Guide: The Federal Prop 8 Trial
It's January 11th, 8:30 a.m. and the historic case challenging Proposition 8 is just beginning in San Francisco with opening statements followed by testimony from the plaintiffs, who are two couples that were denied marriage licenses because of Proposition 8. A lot has happened since same-sex marriage was legalized in California back on May 15, 2008; so let's recap and dive into the case.
What is Prop 8?
Prop 8 was the California ballot initiative in November of 2008 that banned same-sex marriage, subsequent to a state Supreme Court ruling legalizing the marriages earlier that year on May 15th. One month later on June 16th, the first of 18,000 gay couples were able to tie the knot.
What happened after Prop 8 became law?
Counties immediately stopped issuing marriage licenses to same-sex couples, but 18,000 couples were already married, leaving them in a murky grey area. Challenged on the validity of Prop 8, the state Supreme Court in May of 2009 (aka the "Day of Decision") ruled that the Prop was legal, based on the state's constitution, and that the already-married couples would remain married (but if they divorced, they could not re-marry).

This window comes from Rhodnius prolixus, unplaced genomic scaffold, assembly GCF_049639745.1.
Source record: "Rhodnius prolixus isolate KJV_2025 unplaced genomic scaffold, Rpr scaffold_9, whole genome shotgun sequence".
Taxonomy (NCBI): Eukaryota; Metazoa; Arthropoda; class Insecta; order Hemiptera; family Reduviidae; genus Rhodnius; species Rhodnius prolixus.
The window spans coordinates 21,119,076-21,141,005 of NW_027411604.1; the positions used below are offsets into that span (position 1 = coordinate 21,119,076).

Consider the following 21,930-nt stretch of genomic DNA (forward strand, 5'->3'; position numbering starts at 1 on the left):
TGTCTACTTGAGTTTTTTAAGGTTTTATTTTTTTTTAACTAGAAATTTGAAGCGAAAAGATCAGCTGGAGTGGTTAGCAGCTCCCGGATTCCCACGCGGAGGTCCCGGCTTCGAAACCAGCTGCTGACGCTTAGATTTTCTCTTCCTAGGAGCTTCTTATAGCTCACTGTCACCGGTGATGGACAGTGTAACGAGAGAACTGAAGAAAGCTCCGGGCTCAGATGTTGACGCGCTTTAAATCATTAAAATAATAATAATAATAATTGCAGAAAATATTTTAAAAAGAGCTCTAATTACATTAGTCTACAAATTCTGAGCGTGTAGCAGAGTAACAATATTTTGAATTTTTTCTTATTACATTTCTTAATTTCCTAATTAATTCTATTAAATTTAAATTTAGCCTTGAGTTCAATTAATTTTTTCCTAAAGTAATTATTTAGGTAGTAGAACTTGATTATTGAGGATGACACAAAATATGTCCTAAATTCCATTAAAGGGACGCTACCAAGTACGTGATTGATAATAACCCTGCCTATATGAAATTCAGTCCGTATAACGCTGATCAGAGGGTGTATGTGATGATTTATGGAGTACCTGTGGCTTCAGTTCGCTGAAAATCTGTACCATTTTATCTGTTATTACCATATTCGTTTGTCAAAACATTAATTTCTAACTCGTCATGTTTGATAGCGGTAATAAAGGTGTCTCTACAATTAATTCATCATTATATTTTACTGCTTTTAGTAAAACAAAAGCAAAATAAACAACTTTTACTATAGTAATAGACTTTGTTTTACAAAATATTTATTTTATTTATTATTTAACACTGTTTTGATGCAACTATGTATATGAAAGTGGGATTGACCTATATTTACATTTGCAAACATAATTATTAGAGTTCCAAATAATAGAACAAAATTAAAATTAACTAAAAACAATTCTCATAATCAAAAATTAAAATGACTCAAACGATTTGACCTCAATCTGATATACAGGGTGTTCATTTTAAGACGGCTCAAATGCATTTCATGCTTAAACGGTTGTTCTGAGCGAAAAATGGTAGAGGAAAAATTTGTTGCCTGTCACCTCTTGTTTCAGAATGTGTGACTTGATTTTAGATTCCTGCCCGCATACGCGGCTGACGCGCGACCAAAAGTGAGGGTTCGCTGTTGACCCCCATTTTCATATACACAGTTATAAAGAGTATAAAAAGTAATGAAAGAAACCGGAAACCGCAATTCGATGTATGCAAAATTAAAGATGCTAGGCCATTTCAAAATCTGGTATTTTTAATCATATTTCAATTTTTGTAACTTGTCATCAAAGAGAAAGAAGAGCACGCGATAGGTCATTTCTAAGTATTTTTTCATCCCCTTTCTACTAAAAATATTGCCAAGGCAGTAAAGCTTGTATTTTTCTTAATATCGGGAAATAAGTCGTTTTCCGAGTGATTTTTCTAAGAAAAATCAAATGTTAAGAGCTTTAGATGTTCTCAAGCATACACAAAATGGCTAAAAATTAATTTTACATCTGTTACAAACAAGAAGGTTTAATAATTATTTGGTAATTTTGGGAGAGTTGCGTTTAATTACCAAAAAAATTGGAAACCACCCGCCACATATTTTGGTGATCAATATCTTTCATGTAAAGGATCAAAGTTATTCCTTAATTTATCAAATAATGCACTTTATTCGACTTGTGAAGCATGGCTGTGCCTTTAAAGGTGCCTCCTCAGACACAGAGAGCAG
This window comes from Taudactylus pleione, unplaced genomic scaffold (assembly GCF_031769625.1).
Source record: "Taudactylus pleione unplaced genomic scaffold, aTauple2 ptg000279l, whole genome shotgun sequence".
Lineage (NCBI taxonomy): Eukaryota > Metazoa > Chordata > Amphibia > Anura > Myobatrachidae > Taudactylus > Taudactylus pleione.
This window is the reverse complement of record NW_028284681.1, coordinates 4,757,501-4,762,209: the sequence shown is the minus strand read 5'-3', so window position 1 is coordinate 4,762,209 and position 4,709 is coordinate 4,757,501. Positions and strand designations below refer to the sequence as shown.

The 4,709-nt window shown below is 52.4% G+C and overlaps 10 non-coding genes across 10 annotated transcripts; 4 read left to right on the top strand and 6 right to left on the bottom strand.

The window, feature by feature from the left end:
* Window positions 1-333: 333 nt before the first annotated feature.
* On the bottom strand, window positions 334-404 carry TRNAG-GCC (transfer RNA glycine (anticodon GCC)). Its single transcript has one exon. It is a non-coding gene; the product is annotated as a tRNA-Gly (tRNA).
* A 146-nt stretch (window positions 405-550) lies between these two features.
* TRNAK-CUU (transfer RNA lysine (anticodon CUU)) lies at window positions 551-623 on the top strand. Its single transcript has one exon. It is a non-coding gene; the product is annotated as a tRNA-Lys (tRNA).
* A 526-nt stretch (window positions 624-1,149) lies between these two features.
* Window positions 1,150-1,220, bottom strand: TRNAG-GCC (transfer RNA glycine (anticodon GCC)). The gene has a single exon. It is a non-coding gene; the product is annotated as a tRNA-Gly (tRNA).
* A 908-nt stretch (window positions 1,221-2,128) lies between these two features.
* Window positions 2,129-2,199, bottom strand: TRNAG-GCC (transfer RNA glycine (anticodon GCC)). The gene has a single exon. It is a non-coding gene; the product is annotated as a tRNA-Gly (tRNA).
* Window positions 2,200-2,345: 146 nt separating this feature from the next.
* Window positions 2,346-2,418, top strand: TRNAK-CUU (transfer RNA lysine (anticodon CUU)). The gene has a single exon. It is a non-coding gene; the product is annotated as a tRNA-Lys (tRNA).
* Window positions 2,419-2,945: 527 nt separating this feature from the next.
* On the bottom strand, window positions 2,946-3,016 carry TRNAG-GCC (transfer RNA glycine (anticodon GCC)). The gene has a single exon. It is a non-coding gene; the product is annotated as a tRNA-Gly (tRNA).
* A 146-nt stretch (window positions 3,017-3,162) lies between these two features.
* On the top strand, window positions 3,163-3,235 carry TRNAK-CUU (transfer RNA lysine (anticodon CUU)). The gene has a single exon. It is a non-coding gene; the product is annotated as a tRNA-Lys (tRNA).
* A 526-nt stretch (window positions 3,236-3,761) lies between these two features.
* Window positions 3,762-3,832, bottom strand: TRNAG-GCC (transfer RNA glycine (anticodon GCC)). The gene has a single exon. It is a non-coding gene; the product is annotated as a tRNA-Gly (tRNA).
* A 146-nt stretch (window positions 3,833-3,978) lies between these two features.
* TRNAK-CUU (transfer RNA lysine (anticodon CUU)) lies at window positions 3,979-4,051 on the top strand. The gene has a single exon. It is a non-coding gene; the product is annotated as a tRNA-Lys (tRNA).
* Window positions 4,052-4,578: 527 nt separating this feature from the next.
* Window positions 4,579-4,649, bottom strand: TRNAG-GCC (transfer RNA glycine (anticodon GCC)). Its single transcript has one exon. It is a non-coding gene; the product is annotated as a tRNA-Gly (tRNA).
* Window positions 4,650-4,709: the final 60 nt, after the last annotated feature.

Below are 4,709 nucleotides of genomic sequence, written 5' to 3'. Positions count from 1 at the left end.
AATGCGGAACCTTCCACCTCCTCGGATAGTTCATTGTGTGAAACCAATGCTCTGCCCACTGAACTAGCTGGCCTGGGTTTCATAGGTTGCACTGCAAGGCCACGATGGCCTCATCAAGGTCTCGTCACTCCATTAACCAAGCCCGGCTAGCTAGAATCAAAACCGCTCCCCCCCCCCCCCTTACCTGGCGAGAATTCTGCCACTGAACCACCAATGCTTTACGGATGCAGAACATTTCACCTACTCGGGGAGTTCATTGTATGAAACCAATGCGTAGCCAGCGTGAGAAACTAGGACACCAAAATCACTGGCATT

What is today's case about?
The federal trial is about the unconstitutionality of Proposition 8, which in part takes into account how it violates the Equal Protection Clause of the 14th amendment, which says that "no State shall deprive any person of life, liberty or property, without due process of law; nor deny to any person the equal protection of the laws."